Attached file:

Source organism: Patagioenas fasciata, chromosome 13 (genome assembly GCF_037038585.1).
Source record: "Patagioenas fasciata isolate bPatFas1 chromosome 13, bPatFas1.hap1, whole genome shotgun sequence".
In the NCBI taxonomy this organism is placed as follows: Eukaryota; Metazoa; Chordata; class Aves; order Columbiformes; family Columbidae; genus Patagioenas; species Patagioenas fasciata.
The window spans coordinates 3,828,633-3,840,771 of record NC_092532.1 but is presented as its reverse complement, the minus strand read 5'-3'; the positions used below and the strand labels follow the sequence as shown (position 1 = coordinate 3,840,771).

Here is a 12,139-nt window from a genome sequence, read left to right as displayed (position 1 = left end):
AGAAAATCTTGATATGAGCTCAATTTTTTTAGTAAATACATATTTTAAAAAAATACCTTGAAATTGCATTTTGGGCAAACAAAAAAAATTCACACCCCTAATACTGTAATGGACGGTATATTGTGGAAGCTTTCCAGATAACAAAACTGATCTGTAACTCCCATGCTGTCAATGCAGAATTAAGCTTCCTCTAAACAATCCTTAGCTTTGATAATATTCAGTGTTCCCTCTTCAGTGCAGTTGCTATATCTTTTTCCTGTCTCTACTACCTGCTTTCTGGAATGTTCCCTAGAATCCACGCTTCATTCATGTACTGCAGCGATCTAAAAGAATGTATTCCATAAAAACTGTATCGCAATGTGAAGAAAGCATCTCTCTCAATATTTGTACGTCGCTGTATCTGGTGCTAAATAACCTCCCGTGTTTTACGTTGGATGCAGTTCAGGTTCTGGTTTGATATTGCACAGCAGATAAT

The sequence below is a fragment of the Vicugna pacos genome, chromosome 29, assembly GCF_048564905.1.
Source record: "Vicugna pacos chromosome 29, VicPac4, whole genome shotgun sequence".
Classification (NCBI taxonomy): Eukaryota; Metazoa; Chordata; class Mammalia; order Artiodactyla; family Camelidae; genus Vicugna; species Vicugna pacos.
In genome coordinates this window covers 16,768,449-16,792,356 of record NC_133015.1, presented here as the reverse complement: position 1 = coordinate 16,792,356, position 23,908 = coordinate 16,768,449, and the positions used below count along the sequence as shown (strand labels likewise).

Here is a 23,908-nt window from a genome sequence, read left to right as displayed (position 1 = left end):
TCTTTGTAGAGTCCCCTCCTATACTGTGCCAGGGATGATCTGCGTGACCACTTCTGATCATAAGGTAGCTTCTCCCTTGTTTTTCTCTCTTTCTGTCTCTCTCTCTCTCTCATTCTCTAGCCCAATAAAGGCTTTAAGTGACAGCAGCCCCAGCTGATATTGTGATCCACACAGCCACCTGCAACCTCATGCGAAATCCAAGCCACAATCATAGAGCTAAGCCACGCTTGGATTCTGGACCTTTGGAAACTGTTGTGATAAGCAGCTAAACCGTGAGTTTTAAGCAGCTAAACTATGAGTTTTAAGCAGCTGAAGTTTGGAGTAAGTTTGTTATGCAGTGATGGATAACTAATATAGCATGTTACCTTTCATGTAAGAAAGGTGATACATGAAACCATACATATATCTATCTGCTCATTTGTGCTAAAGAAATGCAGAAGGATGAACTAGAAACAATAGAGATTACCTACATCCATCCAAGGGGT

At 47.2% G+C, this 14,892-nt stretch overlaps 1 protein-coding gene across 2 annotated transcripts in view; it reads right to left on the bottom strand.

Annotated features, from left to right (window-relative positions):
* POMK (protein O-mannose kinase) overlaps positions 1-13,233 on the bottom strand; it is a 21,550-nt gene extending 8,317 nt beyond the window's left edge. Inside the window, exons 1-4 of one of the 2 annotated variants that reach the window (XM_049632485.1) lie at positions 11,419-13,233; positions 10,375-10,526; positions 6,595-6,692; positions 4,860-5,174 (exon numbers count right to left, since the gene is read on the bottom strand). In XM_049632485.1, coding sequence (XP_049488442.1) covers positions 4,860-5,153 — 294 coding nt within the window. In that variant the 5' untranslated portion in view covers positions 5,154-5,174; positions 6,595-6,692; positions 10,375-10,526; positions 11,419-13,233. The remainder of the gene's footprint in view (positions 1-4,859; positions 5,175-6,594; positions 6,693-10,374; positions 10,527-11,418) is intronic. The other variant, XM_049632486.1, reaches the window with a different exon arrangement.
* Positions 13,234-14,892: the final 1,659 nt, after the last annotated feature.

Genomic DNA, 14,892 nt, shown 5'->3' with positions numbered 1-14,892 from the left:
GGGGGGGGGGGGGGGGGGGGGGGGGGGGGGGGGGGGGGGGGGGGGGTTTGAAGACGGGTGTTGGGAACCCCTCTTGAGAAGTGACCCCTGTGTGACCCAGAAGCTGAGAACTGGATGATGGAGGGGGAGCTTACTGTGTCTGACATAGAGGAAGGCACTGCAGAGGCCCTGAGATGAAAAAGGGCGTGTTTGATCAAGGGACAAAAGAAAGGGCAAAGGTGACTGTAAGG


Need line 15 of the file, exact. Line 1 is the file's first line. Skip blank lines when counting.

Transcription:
* POMK (protein O-mannose kinase) overlaps positions 1-13,233 on the bottom strand; it is a 21,550-nt gene extending 8,317 nt beyond the window's left edge. Inside the window, exons 1-4 of one of the 2 annotated variants that reach the window (XM_049632485.1) lie at positions 11,419-13,233; positions 10,375-10,526; positions 6,595-6,692; positions 4,860-5,174 (exon numbers count right to left, since the gene is read on the bottom strand). In XM_049632485.1, coding sequence (XP_049488442.1) covers positions 4,860-5,153 — 294 coding nt within the window. In that variant the 5' untranslated portion in view covers positions 5,154-5,174; positions 6,595-6,692; positions 10,375-10,526; positions 11,419-13,233. The remainder of the gene's footprint in view (positions 1-4,859; positions 5,175-6,594; positions 6,693-10,374; positions 10,527-11,418) is intronic. The other variant, XM_049632486.1, reaches the window with a different exon arrangement.